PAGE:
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In this section, we use the symbol s to represent the frequency, or Fourier transform variable, following the terminology of Bracewell (1965). When x refers to time, the symbol f is often used for frequency instead of s; when x refers to space, the symbol k is often used for spatial frequency instead of s. Do not confuse this with the use of s when defining the Laplace transform (Section 1.3) or S when defining the analytic signal (Section 1.2).
Spheres are often used as idealized representations of grains in unconsolidated and poorly consolidated sands. They provide a means of quantifying geometric relations, such as the porosity and the coordination number, as functions of packing and sorting. Using spheres also allows an analytical treatment of mechanical grain interactions under stress. Recent research also started to reveal how the properties of the granular medium change as particle shapes differ from perfect spheres.
Nur et al. (1991, 1995) and other workers have championed the simple, if not obvious, idea that the P and S velocities of rocks should trend between the velocities of the mineral grains in the limit of low porosity and the values for a mineral–pore-fluid suspension in the limit of high porosity.
If we wish to predict the effective dielectric permittivity ε of a mixture of phases theoretically, we generally need to specify: (1) the volume fractions of the various phases, (2) the dielectric permittivity of the various phases, and (3) the geometric details of how the phases are arranged relative to each other.
Biot (1956) derived theoretical formulas for predicting the frequency-dependent seismic velocities of saturated rocks in terms of the dry-rock properties. His formulation incorporates some, but not all, of the mechanisms of viscous and inertial interaction between the pore fluid and the mineral matrix of the rock.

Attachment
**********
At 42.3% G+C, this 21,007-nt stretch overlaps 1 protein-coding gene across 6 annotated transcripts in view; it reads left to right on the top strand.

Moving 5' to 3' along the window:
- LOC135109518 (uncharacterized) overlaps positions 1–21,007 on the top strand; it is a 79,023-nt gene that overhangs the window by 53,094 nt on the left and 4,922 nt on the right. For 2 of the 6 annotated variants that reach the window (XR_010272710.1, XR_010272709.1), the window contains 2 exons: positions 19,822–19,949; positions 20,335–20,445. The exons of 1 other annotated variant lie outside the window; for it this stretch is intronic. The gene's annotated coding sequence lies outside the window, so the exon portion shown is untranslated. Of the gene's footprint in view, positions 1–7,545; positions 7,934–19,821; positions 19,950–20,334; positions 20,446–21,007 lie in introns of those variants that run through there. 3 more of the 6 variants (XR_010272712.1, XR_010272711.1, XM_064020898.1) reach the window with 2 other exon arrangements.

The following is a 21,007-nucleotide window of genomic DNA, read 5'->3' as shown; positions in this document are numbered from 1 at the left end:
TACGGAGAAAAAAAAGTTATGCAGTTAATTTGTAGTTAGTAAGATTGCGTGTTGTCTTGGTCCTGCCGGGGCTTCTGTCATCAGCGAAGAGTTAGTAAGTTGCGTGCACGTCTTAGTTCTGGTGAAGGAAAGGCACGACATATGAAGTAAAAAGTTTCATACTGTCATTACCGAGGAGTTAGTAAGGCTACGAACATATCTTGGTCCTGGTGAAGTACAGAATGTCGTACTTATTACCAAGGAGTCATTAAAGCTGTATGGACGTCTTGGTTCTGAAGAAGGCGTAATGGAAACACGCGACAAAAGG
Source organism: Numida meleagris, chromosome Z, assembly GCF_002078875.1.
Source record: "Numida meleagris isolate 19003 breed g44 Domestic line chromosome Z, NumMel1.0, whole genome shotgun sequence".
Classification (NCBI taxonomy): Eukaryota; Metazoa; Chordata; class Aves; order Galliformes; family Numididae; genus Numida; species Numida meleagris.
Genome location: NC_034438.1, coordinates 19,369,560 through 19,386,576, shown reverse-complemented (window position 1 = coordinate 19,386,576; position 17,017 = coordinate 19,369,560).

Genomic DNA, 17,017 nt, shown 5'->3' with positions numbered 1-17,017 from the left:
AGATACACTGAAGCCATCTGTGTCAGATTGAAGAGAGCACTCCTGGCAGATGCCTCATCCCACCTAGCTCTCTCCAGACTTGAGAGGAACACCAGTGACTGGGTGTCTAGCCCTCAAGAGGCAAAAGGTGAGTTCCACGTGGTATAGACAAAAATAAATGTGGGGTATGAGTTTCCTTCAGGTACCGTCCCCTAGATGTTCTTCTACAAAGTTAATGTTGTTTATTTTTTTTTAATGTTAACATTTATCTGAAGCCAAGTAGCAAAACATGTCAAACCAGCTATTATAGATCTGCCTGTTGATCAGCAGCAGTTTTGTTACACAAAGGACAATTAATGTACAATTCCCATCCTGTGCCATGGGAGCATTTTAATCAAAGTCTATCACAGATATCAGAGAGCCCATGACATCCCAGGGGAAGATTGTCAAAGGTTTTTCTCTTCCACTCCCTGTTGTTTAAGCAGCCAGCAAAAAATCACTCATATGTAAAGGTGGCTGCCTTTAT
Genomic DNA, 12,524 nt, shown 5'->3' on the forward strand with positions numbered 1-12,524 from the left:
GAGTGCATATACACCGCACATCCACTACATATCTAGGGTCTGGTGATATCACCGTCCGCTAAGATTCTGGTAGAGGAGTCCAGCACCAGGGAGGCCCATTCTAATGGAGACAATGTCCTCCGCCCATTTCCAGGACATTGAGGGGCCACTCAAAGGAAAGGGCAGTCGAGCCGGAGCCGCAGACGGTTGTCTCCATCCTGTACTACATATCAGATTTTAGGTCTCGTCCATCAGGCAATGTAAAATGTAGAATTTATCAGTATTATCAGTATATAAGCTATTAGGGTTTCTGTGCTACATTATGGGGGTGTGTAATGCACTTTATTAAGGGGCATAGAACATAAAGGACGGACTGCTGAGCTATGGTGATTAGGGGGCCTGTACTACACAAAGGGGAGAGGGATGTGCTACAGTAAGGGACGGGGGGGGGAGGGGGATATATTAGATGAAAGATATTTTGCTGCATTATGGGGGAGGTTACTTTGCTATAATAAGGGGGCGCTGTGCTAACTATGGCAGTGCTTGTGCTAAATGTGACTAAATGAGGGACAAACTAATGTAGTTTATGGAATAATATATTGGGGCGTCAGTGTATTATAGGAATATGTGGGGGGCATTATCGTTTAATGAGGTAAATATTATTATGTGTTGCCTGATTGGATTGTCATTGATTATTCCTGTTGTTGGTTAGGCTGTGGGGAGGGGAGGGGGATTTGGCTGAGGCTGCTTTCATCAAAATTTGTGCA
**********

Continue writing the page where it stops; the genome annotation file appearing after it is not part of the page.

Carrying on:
Responding to the latest developments in rock physics research, this popular reference book has been thoroughly updated while retaining its comprehensive coverage of the fundamental theory, concepts, and laboratory results. It brings together the vast literature from the field to address the relationships between geophysical observations and the underlying physical properties of Earth materials - including water, hydrocarbons, gases, minerals, rocks, ice, magma and methane hydrates. This third edition includes expanded coverage of topics such as effective medium models, viscoelasticity, attenuation, anisotropy, electrical-elastic cross relations, and highlights applications in unconventional reservoirs. Appendices have been enhanced with new materials and properties, while worked examples (supplemented by online datasets and MATLAB® codes) enable readers to implement the workflows and models in practice. This significantly revised edition will continue to be the go-to reference for students and researchers interested in rock physics, near-surface geophysics, seismology, and professionals in the oil and gas industries.
If we wish to predict theoretically the effective elastic moduli of a mixture of grains and pores, we generally need to specify: (1) the volume fractions of the various phases, (2) the elastic moduli of the various phases, and (3) the geometric details of how the phases are arranged relative to each other. If we specify only the volume fractions and the constituent moduli, the best we can do is predict the upper and lower bounds (shown schematically in Figure 4.1.1).